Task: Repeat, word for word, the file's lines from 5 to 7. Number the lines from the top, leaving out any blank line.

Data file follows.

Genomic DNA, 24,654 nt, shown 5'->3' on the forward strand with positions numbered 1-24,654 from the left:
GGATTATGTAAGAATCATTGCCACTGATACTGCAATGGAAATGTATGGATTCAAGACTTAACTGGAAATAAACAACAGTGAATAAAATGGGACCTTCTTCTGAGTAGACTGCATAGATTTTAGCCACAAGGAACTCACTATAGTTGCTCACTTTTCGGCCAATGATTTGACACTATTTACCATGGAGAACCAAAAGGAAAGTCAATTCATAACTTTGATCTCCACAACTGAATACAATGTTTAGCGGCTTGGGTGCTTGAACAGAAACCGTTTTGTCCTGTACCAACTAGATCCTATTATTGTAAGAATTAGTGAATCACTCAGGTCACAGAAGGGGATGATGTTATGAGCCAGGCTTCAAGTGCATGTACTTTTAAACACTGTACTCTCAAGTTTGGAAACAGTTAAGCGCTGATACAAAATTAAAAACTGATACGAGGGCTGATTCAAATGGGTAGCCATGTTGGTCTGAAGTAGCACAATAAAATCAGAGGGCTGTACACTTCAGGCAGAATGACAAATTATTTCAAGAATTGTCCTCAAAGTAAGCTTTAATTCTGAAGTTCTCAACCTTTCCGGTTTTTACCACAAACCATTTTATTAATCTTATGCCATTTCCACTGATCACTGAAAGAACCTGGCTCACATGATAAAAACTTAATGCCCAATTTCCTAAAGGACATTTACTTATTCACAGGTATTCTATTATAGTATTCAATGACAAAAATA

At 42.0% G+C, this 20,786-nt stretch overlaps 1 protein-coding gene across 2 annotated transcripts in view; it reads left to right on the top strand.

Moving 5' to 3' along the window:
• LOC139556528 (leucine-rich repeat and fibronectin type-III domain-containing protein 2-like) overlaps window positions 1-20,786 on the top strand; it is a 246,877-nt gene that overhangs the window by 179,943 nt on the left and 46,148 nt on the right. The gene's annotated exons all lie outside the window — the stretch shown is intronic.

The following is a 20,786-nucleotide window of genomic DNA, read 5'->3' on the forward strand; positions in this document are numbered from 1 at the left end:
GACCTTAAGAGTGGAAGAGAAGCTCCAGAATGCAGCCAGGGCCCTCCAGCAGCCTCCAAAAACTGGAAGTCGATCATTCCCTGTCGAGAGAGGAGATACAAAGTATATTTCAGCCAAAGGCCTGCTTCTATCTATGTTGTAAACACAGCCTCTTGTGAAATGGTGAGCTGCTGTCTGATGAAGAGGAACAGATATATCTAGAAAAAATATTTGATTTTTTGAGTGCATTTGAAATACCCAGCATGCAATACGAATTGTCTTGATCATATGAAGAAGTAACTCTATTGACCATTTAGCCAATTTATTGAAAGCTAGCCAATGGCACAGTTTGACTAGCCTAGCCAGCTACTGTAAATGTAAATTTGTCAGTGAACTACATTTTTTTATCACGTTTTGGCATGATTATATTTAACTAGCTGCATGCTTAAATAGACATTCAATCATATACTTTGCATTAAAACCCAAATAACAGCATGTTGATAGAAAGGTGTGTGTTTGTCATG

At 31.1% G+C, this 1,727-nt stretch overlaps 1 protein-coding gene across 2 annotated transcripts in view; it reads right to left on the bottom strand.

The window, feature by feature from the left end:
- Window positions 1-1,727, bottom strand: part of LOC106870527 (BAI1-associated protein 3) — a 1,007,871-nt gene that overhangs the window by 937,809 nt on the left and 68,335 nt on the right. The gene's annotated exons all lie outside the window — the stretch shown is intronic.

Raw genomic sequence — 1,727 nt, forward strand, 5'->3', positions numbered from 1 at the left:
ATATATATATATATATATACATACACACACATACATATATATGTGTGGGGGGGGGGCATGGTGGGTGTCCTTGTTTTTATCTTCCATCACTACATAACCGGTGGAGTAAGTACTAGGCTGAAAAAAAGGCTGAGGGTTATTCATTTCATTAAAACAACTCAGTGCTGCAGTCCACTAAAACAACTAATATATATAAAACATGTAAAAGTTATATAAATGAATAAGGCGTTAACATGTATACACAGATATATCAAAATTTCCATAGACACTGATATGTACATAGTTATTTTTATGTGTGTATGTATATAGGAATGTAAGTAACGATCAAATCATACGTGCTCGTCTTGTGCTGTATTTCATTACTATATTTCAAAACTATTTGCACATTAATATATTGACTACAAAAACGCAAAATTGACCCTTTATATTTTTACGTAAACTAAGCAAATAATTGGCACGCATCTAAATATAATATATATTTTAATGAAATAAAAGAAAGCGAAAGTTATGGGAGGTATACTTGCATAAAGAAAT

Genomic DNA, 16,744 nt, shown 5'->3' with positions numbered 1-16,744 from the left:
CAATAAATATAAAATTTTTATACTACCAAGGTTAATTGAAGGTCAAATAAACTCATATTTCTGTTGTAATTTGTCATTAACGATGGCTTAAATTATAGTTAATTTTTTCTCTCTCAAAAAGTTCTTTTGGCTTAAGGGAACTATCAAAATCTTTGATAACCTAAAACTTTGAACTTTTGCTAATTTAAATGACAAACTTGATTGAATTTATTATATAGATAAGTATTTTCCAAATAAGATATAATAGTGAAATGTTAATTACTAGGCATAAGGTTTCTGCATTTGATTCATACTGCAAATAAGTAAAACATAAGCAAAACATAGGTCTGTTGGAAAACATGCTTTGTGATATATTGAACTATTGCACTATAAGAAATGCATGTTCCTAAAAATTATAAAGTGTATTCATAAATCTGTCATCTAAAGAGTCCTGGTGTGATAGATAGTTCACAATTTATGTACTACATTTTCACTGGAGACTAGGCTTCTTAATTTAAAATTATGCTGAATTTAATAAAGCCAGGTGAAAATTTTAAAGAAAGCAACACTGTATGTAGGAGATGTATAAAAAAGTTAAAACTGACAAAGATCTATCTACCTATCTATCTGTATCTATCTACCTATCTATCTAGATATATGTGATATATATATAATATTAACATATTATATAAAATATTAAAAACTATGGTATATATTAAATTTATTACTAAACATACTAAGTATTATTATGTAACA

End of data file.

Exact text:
• LOC139556528 (leucine-rich repeat and fibronectin type-III domain-containing protein 2-like) overlaps window positions 1-20,786 on the top strand; it is a 246,877-nt gene that overhangs the window by 179,943 nt on the left and 46,148 nt on the right. The gene's annotated exons all lie outside the window — the stretch shown is intronic.

The following is a 20,786-nucleotide window of genomic DNA, read 5'->3' on the forward strand; positions in this document are numbered from 1 at the left end:
GACCTTAAGAGTGGAAGAGAAGCTCCAGAATGCAGCCAGGGCCCTCCAGCAGCCTCCAAAAACTGGAAGTCGATCATTCCCTGTCGAGAGAGGAGATACAAAGTATATTTCAGCCAAAGGCCTGCTTCTATCTATGTTGTAAACACAGCCTCTTGTGAAATGGTGAGCTGCTGTCTGATGAAGAGGAACAGATATATCTAGAAAAAATATTTGATTTTTTGAGTGCATTTGAAATACCCAGCATGCAATACGAATTGTCTTGATCATATGAAGAAGTAACTCTATTGACCATTTAGCCAATTTATTGAAAGCTAGCCAATGGCACAGTTTGACTAGCCTAGCCAGCTACTGTAAATGTAAATTTGTCAGTGAACTACATTTTTTTATCACGTTTTGGCATGATTATATTTAACTAGCTGCATGCTTAAATAGACATTCAATCATATACTTTGCATTAAAACCCAAATAACAGCATGTTGATAGAAAGGTGTGTGTTTGTCATG